I had the pleasure of reading this one when it was first published in 1994 (now keep in mind, that was not that long ago...this is important). At the time I found the book to be hilarious. The author has taken a collection of some of our favorite bedtime stories, fairy tales, if you will, and rewritten them to make them "politically correct." Some of the stories the author has modified are Little Red Riding Hood, Chicken Little, Rumpelstiltskin, The Billy Goat Gruffs, Cinderella, The Frog Prince and Jack and the Beanstalk. There are more, but this gives you some idea of the content.

I recently reread this work. My, what a difference. While I still enjoyed the stories, I found them to be not quite as funny as I did during my first reading. I also read quite a number of the reviews that are posted here addressing this work, many of which are quite good, several drew different conclusions, and some were written by the clueless. I thought and thought on this matter, wondering why I did not snicker the same as before, then I realized....I, and apparently many others, have become completely or partially desensitized! It is not the author's fault, it is our fault and the fault (if fault it indeed is) of our society! What was simply funny in 1994, the satire used at that time, simply does not work as well today as it did then because so much of what was satirized at that time, has now become reality. We are use to the words "logically challenged" rather than simply "stupid." We actually have become the thing that the author was satirizing! This, for me, makes this book extremely interesting!

The author has done a very nice job of lampooning our politically correct society. As pointed out by several reviewers, yes, the author is indeed trite at times. The thing is, that when this work was first published, what is considered trite now, was not at that time. If you doubt this, then listen closely to the evening news for a few nights running. Now I do agree with a number of reviewers in that these stories should not be read all in one setting. Spread them out. Reading them back to back can be a bit of a chore and they do loose their effect.

Be-that-as-it-may, the book is well written, fun to read, and I think, even more to day than it was when it was first written, a reflection on us as a society. Poking fun at ourselves is healthy, poking fun at the way we act as a society is healthy. On the other hand, taking this work, and most others of this genre too seriously is not really all that good. Recommend this one highly. It is well written, well done and well worth the read.

Don Blankenship
8 internautes sur 9 ont trouvé ce commentaire utile 
5.0 étoiles sur 5 Delightful! 27 novembre 2002
Par Andi Miller - Publié sur Amazon.com
Format:Relié
Politically Correct Bedtime Stories is a hilarious romp through some of your favorite fairytales as you've never seen them before. In a world where it's becoming increasingly important to maintain a high level of political correctness, sometimes it's fun to sit back and laugh at the whole thing. Let's face it...who's never heard a phrase so politically correct that you had no idea what the person was talking about? Garner manages to maximize his PC'ness to an outlandish degree and still maintain the level of understanding and hilarity. After reading this book you will never think of Cinderella, The Three Little Pigs, Rapunzel, and a host of others quite the same way again. I'm off to order the other two books in the series, because this one is such a delightful little gem.
5 internautes sur 5 ont trouvé ce commentaire utile 
5.0 étoiles sur 5 Satire at its best 11 avril 2004
Par Charles Ashbacher - Publié sur Amazon.com
Format:Relié
This book is satire at its best. Garner takes thirteen classic tales for children and rewrites them using the most politically correct language possible. Jack of Jack and the Beanstalk sells his cow for beans, falling for the sales pitch: " By selling the cow, you perpetuate the cultural mythos of beef, ignoring the negative impact on our ecology and the health and social problems that arise from meat consumption." This trade finally convinces his mother that he is differently abled rather than a conceptual thinker and she goes off to join a support group.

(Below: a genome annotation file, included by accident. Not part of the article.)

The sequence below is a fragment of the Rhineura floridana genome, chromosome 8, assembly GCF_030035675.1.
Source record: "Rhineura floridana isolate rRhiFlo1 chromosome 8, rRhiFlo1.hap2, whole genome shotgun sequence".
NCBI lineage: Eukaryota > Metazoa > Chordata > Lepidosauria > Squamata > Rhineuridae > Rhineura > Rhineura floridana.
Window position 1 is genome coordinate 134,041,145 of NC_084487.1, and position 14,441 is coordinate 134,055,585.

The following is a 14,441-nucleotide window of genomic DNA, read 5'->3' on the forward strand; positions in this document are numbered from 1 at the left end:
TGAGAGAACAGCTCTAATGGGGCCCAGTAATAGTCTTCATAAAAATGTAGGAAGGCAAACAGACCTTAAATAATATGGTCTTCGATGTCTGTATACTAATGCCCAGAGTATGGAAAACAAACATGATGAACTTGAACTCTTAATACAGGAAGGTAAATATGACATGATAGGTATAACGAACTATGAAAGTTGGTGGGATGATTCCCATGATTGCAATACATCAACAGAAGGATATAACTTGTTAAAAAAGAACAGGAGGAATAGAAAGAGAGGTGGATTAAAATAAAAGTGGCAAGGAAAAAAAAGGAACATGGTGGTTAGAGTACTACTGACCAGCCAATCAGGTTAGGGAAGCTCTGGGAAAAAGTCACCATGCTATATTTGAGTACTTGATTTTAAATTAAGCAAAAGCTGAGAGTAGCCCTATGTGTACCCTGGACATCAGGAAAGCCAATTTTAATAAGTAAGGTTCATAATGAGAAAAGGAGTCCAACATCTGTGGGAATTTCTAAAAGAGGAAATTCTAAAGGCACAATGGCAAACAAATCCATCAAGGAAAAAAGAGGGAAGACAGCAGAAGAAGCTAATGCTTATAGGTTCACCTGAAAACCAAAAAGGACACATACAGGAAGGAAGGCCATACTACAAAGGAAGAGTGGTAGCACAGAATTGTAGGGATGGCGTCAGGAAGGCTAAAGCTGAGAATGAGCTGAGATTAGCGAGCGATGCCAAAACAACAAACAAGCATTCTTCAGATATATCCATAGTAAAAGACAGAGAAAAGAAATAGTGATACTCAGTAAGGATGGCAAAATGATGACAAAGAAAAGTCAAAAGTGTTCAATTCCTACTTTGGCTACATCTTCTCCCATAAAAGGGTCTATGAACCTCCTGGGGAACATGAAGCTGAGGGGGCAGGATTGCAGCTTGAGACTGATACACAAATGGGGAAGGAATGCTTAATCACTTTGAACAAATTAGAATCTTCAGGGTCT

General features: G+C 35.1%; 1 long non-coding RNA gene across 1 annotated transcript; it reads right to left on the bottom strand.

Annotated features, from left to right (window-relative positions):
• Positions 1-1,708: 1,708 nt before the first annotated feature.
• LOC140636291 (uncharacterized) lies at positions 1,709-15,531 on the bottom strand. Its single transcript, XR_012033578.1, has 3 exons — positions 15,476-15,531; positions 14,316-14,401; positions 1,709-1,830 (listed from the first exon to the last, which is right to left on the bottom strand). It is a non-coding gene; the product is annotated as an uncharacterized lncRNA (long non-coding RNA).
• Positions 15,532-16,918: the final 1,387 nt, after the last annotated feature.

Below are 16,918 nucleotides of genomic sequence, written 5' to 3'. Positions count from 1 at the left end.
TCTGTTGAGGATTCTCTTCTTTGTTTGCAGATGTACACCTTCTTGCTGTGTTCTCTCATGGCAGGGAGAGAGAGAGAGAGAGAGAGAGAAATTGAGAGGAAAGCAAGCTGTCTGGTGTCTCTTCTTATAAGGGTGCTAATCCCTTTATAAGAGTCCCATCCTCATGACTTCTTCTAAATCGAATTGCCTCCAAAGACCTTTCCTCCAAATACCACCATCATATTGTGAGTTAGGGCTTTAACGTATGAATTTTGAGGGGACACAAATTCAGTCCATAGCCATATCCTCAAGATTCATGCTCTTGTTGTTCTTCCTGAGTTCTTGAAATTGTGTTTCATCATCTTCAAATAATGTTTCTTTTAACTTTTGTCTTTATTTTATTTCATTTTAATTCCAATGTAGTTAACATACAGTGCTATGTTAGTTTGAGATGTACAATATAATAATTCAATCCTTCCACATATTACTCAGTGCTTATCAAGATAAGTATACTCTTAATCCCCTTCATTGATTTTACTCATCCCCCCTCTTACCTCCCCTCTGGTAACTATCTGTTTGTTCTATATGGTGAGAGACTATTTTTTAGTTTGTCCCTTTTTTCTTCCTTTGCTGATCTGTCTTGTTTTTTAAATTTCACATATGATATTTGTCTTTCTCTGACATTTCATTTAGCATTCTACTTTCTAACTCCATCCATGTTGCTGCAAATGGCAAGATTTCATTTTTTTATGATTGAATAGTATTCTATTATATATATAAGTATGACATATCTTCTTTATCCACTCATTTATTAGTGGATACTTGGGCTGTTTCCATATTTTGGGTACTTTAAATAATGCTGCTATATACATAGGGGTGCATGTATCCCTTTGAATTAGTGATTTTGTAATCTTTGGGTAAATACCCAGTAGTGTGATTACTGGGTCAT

Dialog like this had me laughing throughout the book. The pied piper now clears a trailer park by playing country music so that new development can take place. Cinderella is now admonished by her fairy godperson to avoid wearing garments that bind her into the male concept of beauty and the three billy goats are now codependent.
If you are like me and find politically correct language annoying, then read this and for a short time laugh about how it sounds when it is used to build stories.
6 internautes sur 7 ont trouvé ce commentaire utile 
4.0 étoiles sur 5 Politically Correct Bedtime Stories 8 février 2006
L'évaluation d'un enfant - Publié sur Amazon.com
Format:Relié
Politically Correct Bedtime Stories

This book is great! Two thumbs up and a pat on the back to James Finn Garner. He adapted the original bedtime story classics to become "politically correct" and created a one of a kind read. Garner is straining to be non-insulting to any group imaginable. Snow White becomes "melanin challenged", Chicken Little becomes "cranially under enhanced" and (my personal favorite), The Three Bears Family becomes an "anthropomorphic nuclear family".

It was a good read for me because it was funny (in a highly satirical way) and in a way is mocking some of the worlds political leaders. Sometimes they themselves struggle to be politically correct and not insulting to all groups of people, they end up sounding ridiculous! For example; the government Ireland banned the word "brainstorm" due to the fact it might offend people with cranial disabilities. People that might like this book are people who enjoy political satire, or just need a break from other genres. I found that reading humor often clears your mind.
3 internautes sur 3 ont trouvé ce commentaire utile 
4.0 étoiles sur 5 Let's Turn Tradition On It's Ear :) 2 avril 2007
Par Bigwheels1971 - Publié sur Amazon.com
Format:Relié
What would happen if Little Red Riding Hood became angry with the woodsman (oops! woodsperson) for trying to save her from the Big Bad Wolf? Can you imagine a scenario where Cinderella actually ended up getting along with her sisters-of-step? How would The Three Bears handle Goldilocks being a rogue environmental scientist? In Politically Correct Bedtime Stories: Modern Tales for Our Life & Times, you can find the answer to these questions and more. This book takes these and other classic fairy tales from our childhood, strips them of offensive (to some people) language, replaces said language with more neutral word choices, for a brand new take on classic stories. Sounds boring? Hardly. You will laugh hysterically and these stories just might make you think of life in a different way.

I had been given this book as a Christmas gift when it first came out but somehow I had lost it, after a time. In rereading it, I laughed as much as I had before. Even though I still love the original fairy tales, it is amazing how sexist some of them actually are, when you think about it. Along with the humor, there are also strong themes of self-reliance, self-esteem, and empowerment in many of these stories.